- Enroll children in swimming lessons
At Steve Wallen Swim School, we believe that the earlier a child starts swim lessons, the better. Swim lessons at an early age can teach children water safety and water awareness skills. These skills will teach students to respect the water and help them develop confidence. Students enrolled in year-round swim lessons will achieve developmental, physical, and social benefits, and will gain a skill that ensures a lifetime of safe, fun swimming.
- Keep kids under constant supervision
No matter how advanced one thinks a child is at swimming, children must always be supervised when in or around the water.
- Know CPR
CPR is a procedure that everyone should know how to do. You never know when administering CPR could help to save a life.
- Install pool fences and barriers
If you have a pool, installing fences or other barriers around the pool is highly recommended, especially if there are children near the area.
- Follow a getting-ready-to-swim routine before swimming
Very similar to following a morning routine to get ready for school, if a child follows a routine such as going to the bathroom, putting on swim diaper and suit, and applying sunscreen to get ready for swimming, it will deter them from jumping in a pool on a whim.
- Create a verbal cue to (always) give your kids before entering the pool
For example, “Mr. Bigglesworth” can be an excellent verbal cue to help keep kids out of the pool until a parent gives permission and is ready to supervise.
Always put a swim diaper/suit on before swimming
Encourage children to always put a suit on before entering a pool or spa.
- Limit the use of floaties or water wings when swimming
Throughout the “learn to swim” phase, we highly recommend that parents get in the water with their children during any non-swim lesson time in the pool. It is essential to allow children to learn to swim independently, without the use of any flotation devices. These devices create a false sense of security and cause children to become dependent on swimming with them. If children fall or jump into a pool, they must be able to float, put their face in the water, and be able to swim to the side of the pool- all without the aid of a flotation device.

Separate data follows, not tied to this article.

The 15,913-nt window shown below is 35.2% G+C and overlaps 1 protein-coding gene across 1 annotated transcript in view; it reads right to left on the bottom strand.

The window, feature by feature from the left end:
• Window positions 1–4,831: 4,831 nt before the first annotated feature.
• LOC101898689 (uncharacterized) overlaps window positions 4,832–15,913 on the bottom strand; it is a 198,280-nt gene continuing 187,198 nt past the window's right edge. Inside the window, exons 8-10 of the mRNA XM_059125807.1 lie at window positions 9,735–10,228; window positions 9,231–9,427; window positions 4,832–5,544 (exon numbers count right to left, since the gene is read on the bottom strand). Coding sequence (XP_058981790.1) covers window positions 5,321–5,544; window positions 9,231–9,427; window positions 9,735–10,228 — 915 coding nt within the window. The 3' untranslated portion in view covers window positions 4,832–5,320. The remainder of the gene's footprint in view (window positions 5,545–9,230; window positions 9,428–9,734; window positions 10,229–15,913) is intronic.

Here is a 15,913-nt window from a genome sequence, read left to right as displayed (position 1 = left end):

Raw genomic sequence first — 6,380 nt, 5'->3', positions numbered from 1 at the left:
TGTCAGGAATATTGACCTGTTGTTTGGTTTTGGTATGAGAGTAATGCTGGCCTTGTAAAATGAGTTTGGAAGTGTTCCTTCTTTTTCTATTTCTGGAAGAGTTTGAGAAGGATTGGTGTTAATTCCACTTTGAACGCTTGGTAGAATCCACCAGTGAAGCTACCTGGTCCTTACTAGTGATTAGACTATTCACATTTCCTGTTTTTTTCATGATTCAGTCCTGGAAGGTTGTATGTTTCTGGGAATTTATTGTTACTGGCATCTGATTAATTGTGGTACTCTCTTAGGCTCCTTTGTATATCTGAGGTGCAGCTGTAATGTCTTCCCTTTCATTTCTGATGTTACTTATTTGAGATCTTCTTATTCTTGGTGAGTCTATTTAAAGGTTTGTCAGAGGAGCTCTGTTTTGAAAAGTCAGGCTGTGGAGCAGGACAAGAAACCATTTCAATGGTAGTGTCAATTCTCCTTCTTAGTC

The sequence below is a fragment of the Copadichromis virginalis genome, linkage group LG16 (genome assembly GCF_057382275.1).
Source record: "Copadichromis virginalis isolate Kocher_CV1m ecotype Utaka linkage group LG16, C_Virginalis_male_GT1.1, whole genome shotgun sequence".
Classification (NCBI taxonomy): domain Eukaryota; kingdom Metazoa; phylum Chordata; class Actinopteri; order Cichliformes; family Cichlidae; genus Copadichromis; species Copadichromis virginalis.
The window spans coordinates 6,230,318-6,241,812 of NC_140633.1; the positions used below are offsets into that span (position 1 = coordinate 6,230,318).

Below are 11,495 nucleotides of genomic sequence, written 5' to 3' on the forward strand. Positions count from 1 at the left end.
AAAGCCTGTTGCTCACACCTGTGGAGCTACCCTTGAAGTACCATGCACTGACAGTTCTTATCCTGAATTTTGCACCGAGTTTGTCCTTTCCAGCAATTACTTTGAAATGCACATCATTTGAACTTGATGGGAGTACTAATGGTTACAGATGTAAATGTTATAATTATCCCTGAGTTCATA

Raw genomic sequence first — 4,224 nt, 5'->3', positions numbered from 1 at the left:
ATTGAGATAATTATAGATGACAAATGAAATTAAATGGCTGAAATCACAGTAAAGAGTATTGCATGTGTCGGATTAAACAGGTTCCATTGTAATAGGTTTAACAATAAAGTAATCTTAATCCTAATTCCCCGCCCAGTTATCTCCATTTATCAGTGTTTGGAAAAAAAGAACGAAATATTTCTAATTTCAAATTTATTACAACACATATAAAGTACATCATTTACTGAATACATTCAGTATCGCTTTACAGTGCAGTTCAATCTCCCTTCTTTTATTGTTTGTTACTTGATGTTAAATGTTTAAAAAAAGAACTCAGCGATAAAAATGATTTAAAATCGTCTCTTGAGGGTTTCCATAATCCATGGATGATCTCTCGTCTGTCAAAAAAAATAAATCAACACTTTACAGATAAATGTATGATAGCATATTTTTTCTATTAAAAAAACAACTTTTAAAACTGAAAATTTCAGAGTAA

- All kids should know how to swim without goggles
All students should learn to swim without wearing goggles and be able to open their eyes underwater while swimming. Many students become dependent on wearing goggles and lose the ability to swim if their goggles fall off or fill with water while swimming. If a child happens to fall into a pool without goggles, they must be comfortable opening their eyes in the water in order to locate the nearest step or wall and swim to safety.
- Teach kids to put their faces in the water in the bath and shower
Putting their faces in water is one of the most important skills for children to practice helping learn proper breath control in the water. For any student to learn to swim, they must first develop breath control, know how to blow bubbles, and hold their breath in the water. This is a simple skill to practice at home for kids to become more confident in the water as well as learn to swim younger and faster!
- Create a water safety plan with your family
It is always essential to have a water safety plan with your family. The plan should include knowing the signs of a swimmer in distress and what to do in this emergency.
- Make sure guests know pool rules before swimming
They should consist of rules such as no running, no diving, and no wrestling in the water.
- Always make sure kids wear life jackets on boats and open bodies of water
Boating, kayaking, swimming, or any other activities in open bodies of water should always involve a life jacket. These bodies of water are much more unpredictable in terms of currents and depths, as well as water clarity.
- Remove all toys from the pool after swimming
Toys left floating on the surface, or on a step can be tempting for children and cause them to fall in the water. All toys should be removed from the pool and placed on the deck, or better yet, put completely away after all have finished swimming.
- Check the pool or any body of water FIRST if a child is missing
Always check the pool, spa, bathtub, or any other body of water FIRST if a child goes missing.
- Designate an adult to watch kids while swimming with no distractions
There should always be a designated supervisor watching swimmers. Maybe even take shifts with other adults and be cautious when allowing an older child to have this job.
- Never swim alone
We recommend always using the buddy system while swimming.
- Be aware of drains or suction outlets in pools and spas
Swimmers should try to avoid drains or suction outlets in pools and spas and should never enter a pool or spa that has a loose, broken or missing drain cover. A swimmer’s hair, limbs, jewelry, or swimsuit can get stuck and can trap a swimmer underwater. When using a spa, be sure to locate the emergency vacuum shutoff before getting in the water.
- Always know what lies below when swimming, jumping, or diving in open bodies of water
Often open water swimming areas have large boulders or debris that cannot be seen from above the surface and can be very dangerous. The bottom of these open water swimming areas can also drop off quickly and cause people to lose their footing.
- After eating, wait for a period before swimming
One may think this is an old wives’ tale; however, one theory suggests that “stitches,” or cramps, are caused by the weight of a full stomach tugging on the ligaments that hold it in place. Whether or not this is true, it is a fact that a full belly can make any exerciser uncomfortable, and in some cases, can lead to vomiting.
- Have Fun!